Answering This One Weird Question Will Help You Build Better Characters

Two weeks ago, I started a class where the instructor asked the following question:

What if you were The One?

Like many people, I squirmed in my chair. The One? Seriously? 

Sensing our discomfort, he asked us each to list the ways we’re already the ones making a difference in another person’s life.

The one who feeds the cats. 
The one who tucks the kids into bed. 
The one who visits a mother in a nursing home. 
The one who writes stories that make people feel less alone.

After we created our lists, he returned to his original question.

If you were The One, and nothing and no one was against you, how would you live your life?

What would you allow yourself to do?

Maybe these questions sound arrogant or absurd. But he’s not the first person to entertain these ideas.

American dancer and choreographer Martha Graham is famously quoted as saying the following to her students:

“There is a vitality, a life force, an energy, a quickening that is translated through you into action, and because there is only one of you in all of time, this expression is unique. And if you block it, it will never exist through any other medium and it will be lost. The world will not have it. It is not your business to determine how good it is nor how valuable nor how it compares with other expressions. It is your business to keep it yours clearly and directly, to keep the channel open. No artist is pleased. There is no satisfaction whatever at any time. There is only a queer, divine dissatisfaction, a blessed unrest that keeps us marching and makes us more alive than the others.” 

If you were The One, would you feel more alive?

Would you allow yourself to be a channel not just for your stories but for the emotions that enrich them?

In the Emotional Craft of Fiction: How to Write the Story Beneath the Surface, Maass says, “how characters experience their story determines how readers experience a novel (or memoir).”  Like it or not, “you reveal your inner self right away.”

He says a writer’s positivity—or lack of it—gets transmitted into their work. Slush piles are filled with misery-laden manuscripts that only go from bad to worse—if they go anywhere at all.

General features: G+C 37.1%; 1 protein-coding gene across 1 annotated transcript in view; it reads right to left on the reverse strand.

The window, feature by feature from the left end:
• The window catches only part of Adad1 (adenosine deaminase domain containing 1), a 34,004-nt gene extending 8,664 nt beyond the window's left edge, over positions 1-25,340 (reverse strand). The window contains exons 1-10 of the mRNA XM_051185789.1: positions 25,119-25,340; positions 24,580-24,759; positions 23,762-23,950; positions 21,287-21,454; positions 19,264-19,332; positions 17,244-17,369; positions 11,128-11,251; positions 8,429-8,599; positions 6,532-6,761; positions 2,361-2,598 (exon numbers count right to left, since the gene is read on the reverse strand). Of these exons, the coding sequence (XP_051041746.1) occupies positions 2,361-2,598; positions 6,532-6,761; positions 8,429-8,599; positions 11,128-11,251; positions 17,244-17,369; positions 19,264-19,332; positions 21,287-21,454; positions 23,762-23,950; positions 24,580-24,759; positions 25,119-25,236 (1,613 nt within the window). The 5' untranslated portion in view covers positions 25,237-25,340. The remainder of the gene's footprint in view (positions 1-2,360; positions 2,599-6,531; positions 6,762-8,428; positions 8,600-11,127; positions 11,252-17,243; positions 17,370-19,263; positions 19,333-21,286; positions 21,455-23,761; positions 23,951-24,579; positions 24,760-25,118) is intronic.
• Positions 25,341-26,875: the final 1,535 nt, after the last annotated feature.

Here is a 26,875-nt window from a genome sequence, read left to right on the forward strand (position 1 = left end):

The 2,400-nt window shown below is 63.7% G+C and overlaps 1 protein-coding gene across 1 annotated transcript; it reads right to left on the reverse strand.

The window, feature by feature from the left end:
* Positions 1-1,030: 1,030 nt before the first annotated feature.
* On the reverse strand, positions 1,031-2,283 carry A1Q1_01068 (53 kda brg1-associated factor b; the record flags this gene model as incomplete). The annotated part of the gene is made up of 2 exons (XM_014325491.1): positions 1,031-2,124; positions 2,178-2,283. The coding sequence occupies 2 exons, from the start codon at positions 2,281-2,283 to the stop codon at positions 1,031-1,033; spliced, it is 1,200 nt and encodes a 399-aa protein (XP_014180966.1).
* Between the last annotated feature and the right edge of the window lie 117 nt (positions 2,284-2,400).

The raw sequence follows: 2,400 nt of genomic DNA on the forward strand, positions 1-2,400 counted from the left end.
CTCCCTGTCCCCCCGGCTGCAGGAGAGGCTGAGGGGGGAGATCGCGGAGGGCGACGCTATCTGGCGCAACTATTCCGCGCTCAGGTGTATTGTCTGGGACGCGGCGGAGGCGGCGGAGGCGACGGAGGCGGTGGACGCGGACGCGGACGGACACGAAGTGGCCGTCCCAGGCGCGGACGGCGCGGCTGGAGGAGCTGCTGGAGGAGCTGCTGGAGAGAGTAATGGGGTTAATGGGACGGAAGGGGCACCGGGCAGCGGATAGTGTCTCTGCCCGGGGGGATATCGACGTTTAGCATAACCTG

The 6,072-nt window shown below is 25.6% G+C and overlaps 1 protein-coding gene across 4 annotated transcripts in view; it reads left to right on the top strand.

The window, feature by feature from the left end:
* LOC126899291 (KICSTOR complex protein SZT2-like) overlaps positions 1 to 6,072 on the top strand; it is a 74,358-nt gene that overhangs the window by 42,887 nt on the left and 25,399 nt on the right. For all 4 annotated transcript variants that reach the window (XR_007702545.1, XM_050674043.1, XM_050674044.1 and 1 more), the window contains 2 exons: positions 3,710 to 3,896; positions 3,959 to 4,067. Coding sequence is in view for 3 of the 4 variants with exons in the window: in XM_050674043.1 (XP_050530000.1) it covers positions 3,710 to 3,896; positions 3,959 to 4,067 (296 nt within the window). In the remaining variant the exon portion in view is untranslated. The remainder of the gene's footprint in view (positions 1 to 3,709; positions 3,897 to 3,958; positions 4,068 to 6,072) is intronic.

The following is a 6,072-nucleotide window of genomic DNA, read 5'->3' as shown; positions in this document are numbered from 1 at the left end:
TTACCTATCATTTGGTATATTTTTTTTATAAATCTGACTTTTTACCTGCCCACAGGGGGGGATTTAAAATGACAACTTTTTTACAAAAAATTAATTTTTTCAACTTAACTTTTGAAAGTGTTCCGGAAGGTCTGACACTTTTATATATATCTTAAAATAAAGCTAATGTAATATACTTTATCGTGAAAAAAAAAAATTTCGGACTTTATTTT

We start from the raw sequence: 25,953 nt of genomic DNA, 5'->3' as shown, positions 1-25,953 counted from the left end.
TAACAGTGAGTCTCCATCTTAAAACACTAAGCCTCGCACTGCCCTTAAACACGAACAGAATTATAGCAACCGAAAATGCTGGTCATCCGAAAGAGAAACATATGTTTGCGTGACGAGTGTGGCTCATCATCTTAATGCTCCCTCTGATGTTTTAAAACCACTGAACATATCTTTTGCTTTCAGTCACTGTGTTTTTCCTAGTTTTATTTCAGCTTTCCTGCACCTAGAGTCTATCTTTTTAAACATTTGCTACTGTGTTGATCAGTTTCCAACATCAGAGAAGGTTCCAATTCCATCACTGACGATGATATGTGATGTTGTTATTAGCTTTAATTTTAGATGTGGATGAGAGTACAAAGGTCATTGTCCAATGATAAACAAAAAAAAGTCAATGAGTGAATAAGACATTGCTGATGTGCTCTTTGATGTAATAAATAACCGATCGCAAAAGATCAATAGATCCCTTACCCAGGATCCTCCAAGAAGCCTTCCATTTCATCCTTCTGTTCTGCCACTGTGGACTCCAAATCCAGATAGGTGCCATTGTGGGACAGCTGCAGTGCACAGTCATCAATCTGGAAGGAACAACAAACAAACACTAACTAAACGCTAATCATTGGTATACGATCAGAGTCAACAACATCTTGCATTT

“Cynical writing tries too hard.”

To write well, Maass encourages writers to cultivate a sense of positivity or indomitable resilience that provides a life force for your character’s journey.  This positivity encompasses the best of you—your nerve, your drive, your sense of hope.

This isn’t about writing Pollyanna characters and cheerful plotlines.

Maass uses Ben H. Winter’s novel The Last Policeman to illustrate the kind of positivity he’s referring to. This novel is about an asteroid named Maia that’s six months away from colliding with the earth. Society is collapsing. There are bankruptcies and price controls. Guns have been outlawed. Religious mania and suicides are up. But even as life unravels, one gritty cop, Hank Pike, tries to solve the latest crime. His colleagues think he’s crazy. Who cares if the most recent death is a suicide or a murder? Hank does, and he’s determined to find out what really happened.

That desire to get the job done in the face of worldwide calamity is the positivity Maass is talking about.

And doesn’t this definition fit for the writing life too?

Writing well requires us to muscle through countless drafts, rejections, and near-constant ambiguity and uncertainty.

Yet, we continue to write.

To keep doing this, some small part of us must believe we’re The One with the positivity required to write something important.

If this is true, what would it take to believe that no one and nothing is against you?

What would you need to believe or do to see every hardship as a lesson, every setback as a gift, every loss as the beginning of something new?

Does it sound like I’ve hopped on board the bullshit train and started to blow its horn?

Do you wish you were onboard too?

All I ask is that you figure out what you believe and then ask yourself the following questions:

How are my answers working for me?
Do they give me courage?
Are they helping me create characters that persevere, even when their worlds collapse around them?

And, if these questions feel too big, try this one:

When are you the one who makes a difference in someone’s life? 

Don’t be afraid to recognize your contributions to the world.

Instead, use them to sustain your writing life, and as always, keep writing on.

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